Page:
Evergreen parents remember daughter's life of service

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By Stephen Knapp

On the dining room table in the Evergreen home of Ed and Adele Scutellaro rests a large, framed memorial to their only daughter, Lynn.

It isn't a picture or photograph, but it paints an extraordinary portrait of a young woman who served her community and her country with distinction. Orderly rows of military decorations, carefully arranged and presented to Lynn's grieving parents by her comrades in arms at the Colorado Army National Guard 89th Troop Command, are silent testament to their daughters passion and patriotism and her fellow soldiers genuine esteem. Lynn's life of service ended abruptly, terribly, about 8:55 p.m. on July 7. She was 28.

An avid skier with a taste for adventure, Lynn left her childhood home in New Jersey for the University of Colorado at Boulder in 1996. Ed and Adele soon followed their daughter west, settling in Evergreen Meadows.

Lynn studied sociology with an emphasis on criminal justice and joined the Air Force Reserve Officer Training Corps, later transferring to Army ROTC.

"While in school she joined the Guard and was assigned to an engineering unit in Trinidad," Adele says. "She learned to drive the big trucks."

But if Lynn found driving supply trucks interesting, she had higher goals in mind.

"What she really wanted to do was fly, and she especially loved helicopters," Ed says. "She was always ready for any opportunity that came up, and she took it."

Graduating as a second lieutenant in 2002 — her brother, Rich, pinned the bars onto her uniform — Lynn left for flight school at Fort Rucker in Alabama. It was an adventure, and Lynn applied herself to it the same way she applied herself to every part of her life — with confidence and determination.

During the next two years, Lynn learned the chopper pilots craft and earned both a full lieutenant's rank and command of a versatile Black Hawk helicopter. She did high-altitude flight training in Eagle, Colo., helped build a road on the Mexican border south of San Diego, and participated in an exchange program with her military counterparts in the new nation of Slovenia.

"She even brought the Slovenians to the Evergreen Rodeo," Ed says. "The Guard liked her, and she liked being in the Guard. Her superiors always found work for her to do to keep her on full-time service."

If flying remained Lynn's first love, she had another talent that the military put to good use.

"She was a super organizer, and they put her in charge of the re-integration and readjustment program for soldiers coming back from Iraq," Adele explains. "She did everything, from booking locations to transportation to logistics. She organized retreats all over the state: Vail, Glenwood Springs, Breckenridge — and she took it very seriously."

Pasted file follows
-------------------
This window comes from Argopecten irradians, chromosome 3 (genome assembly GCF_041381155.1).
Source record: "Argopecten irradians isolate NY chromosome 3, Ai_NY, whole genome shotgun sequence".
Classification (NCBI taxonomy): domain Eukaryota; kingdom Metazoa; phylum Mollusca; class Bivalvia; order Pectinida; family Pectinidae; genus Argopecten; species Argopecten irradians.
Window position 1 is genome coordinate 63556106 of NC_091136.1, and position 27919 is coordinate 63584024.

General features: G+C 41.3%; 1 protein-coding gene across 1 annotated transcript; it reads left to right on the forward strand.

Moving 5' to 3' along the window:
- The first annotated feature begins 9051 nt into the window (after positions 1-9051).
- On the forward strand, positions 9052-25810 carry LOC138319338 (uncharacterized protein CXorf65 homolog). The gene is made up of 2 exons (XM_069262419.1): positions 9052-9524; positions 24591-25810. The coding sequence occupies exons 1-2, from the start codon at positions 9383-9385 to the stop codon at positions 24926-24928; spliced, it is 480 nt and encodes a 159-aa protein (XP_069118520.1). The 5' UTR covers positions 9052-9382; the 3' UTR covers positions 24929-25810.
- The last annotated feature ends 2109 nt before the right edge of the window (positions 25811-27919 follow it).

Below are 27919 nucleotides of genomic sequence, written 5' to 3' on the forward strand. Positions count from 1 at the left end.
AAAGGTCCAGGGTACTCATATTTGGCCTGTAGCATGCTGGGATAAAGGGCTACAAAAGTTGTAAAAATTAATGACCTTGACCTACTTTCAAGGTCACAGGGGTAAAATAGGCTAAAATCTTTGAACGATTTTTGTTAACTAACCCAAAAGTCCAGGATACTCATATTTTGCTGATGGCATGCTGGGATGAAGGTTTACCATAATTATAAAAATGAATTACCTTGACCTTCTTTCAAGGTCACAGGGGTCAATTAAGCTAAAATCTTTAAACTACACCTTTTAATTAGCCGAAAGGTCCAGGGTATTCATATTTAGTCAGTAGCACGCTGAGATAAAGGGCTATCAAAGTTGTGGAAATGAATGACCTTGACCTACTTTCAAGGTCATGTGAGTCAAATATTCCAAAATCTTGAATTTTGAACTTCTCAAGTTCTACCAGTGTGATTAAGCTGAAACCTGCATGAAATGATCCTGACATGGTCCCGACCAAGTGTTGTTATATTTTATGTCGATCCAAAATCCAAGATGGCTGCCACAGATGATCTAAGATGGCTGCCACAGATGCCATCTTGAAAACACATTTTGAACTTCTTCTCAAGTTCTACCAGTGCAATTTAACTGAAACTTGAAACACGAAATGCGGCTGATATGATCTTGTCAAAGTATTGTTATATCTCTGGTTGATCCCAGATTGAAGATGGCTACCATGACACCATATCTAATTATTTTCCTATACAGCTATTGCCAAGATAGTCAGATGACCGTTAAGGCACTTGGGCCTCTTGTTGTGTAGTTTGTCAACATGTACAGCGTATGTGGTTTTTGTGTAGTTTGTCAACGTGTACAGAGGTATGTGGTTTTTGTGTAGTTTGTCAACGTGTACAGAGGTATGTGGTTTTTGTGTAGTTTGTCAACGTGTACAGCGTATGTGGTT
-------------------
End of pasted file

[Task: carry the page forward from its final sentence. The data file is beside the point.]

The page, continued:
In August, 2005, Scutellaro was in the process of applying to the Denver Police Department when her unit was mobilized for Iraq. After three months training at Fort Dix, she spent the next 12 flying in and out of hot zones from her base at Camp Anaconda, a critical military support facility about 50 miles north of Baghdad. In calls and e-mails home, Lynn described herself as busy and generally content.

"She liked having an important job to do, and she liked getting to fly so much," Adele recalls. "She got almost as much flight time during that one year as she got in all the years before put together."

Last November, Lynn returned to Colorado and moved into her parents Evergreen home to plan her next adventure. By spring, with the new captains rank and a solid job offer from the Guard, she decided to make a serious commitment to her uniform and purchase a townhouse in the new Stapleton development area. She also decided to spend the weekend after the Fourth of July at her parents Breckenridge condominium a chance to relax a bit before the exhausting task of moving into her new home.

On the evening of July 7, Lynn stopped at the Blue River Bistro, had supper and a glass of wine, according to a waitress, and headed for home. As she walked across Watson Street, Lynn was struck and killed by a Breckenridge trolley bus. To Ed and Adele, the stark fact of their daughters death seems inexplicable.

"She was a helicopter pilot who was highly trained to be aware of everything around her," Ed says. "I cant understand how something like that could happen."

"It was just an accident," says Adele. "A terrible accident, and thats all."

If nothing not even time will ever wholly remove the weight of grief the Scutellaros feel at their daughters death, there is still much in which they can take comfort. The love and support of Lynns fellow soldiers, for example, have been generously given and gratefully received.

"Several hundred people came to the funeral service at Our Lady of the Pines," Adele says, smiling gently. "The procession from the church went for three-quarters of a mile. At the cemetery here were soldiers standing at attention all along the road. We were amazed at how many people cared about her."

And, lest they ever start to forget the high place her daughter held among her companions, they can spend a moment reading Lynns too-brief story described in medals and ribbons honorably won a neatly framed tribute to a life well-lived.

"She accomplished a lot for someone so young," says Adele, touching a finger to the clean glass front. "It would have been nice to see how much she could have done."